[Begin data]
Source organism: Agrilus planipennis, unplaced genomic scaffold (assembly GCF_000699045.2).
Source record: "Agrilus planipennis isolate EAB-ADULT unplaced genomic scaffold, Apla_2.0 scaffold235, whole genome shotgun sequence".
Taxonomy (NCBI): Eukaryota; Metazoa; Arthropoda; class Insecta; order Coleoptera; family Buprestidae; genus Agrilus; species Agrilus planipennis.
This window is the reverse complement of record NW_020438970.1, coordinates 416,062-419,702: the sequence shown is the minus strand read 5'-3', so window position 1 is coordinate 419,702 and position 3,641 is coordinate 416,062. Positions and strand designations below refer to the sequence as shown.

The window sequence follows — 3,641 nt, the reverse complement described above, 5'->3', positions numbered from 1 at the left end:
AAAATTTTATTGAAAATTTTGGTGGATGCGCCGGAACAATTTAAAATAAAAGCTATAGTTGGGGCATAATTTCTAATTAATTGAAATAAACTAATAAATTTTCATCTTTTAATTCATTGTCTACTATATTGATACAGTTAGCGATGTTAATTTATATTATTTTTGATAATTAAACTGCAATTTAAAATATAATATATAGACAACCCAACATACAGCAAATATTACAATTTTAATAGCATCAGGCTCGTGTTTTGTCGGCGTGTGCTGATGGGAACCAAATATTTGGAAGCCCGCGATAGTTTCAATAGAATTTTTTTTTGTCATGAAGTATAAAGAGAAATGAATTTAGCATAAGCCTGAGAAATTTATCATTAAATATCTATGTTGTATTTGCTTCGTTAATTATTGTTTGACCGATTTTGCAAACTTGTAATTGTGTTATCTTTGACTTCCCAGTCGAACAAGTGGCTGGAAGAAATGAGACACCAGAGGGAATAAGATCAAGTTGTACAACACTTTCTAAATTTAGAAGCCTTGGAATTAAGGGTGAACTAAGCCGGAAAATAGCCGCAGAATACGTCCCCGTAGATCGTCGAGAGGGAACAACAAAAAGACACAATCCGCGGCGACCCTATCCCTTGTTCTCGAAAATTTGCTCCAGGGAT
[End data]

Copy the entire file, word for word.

Source organism: Agrilus planipennis, unplaced genomic scaffold (assembly GCF_000699045.2).
Source record: "Agrilus planipennis isolate EAB-ADULT unplaced genomic scaffold, Apla_2.0 scaffold235, whole genome shotgun sequence".
Taxonomy (NCBI): Eukaryota; Metazoa; Arthropoda; class Insecta; order Coleoptera; family Buprestidae; genus Agrilus; species Agrilus planipennis.
This window is the reverse complement of record NW_020438970.1, coordinates 416,062-419,702: the sequence shown is the minus strand read 5'-3', so window position 1 is coordinate 419,702 and position 3,641 is coordinate 416,062. Positions and strand designations below refer to the sequence as shown.

The window sequence follows — 3,641 nt, the reverse complement described above, 5'->3', positions numbered from 1 at the left end:
AAAATTTTATTGAAAATTTTGGTGGATGCGCCGGAACAATTTAAAATAAAAGCTATAGTTGGGGCATAATTTCTAATTAATTGAAATAAACTAATAAATTTTCATCTTTTAATTCATTGTCTACTATATTGATACAGTTAGCGATGTTAATTTATATTATTTTTGATAATTAAACTGCAATTTAAAATATAATATATAGACAACCCAACATACAGCAAATATTACAATTTTAATAGCATCAGGCTCGTGTTTTGTCGGCGTGTGCTGATGGGAACCAAATATTTGGAAGCCCGCGATAGTTTCAATAGAATTTTTTTTTGTCATGAAGTATAAAGAGAAATGAATTTAGCATAAGCCTGAGAAATTTATCATTAAATATCTATGTTGTATTTGCTTCGTTAATTATTGTTTGACCGATTTTGCAAACTTGTAATTGTGTTATCTTTGACTTCCCAGTCGAACAAGTGGCTGGAAGAAATGAGACACCAGAGGGAATAAGATCAAGTTGTACAACACTTTCTAAATTTAGAAGCCTTGGAATTAAGGGTGAACTAAGCCGGAAAATAGCCGCAGAATACGTCCCCGTAGATCGTCGAGAGGGAACAACAAAAAGACACAATCCGCGGCGACCCTATCCCTTGTTCTCGAAAATTTGCTCCAGGGAT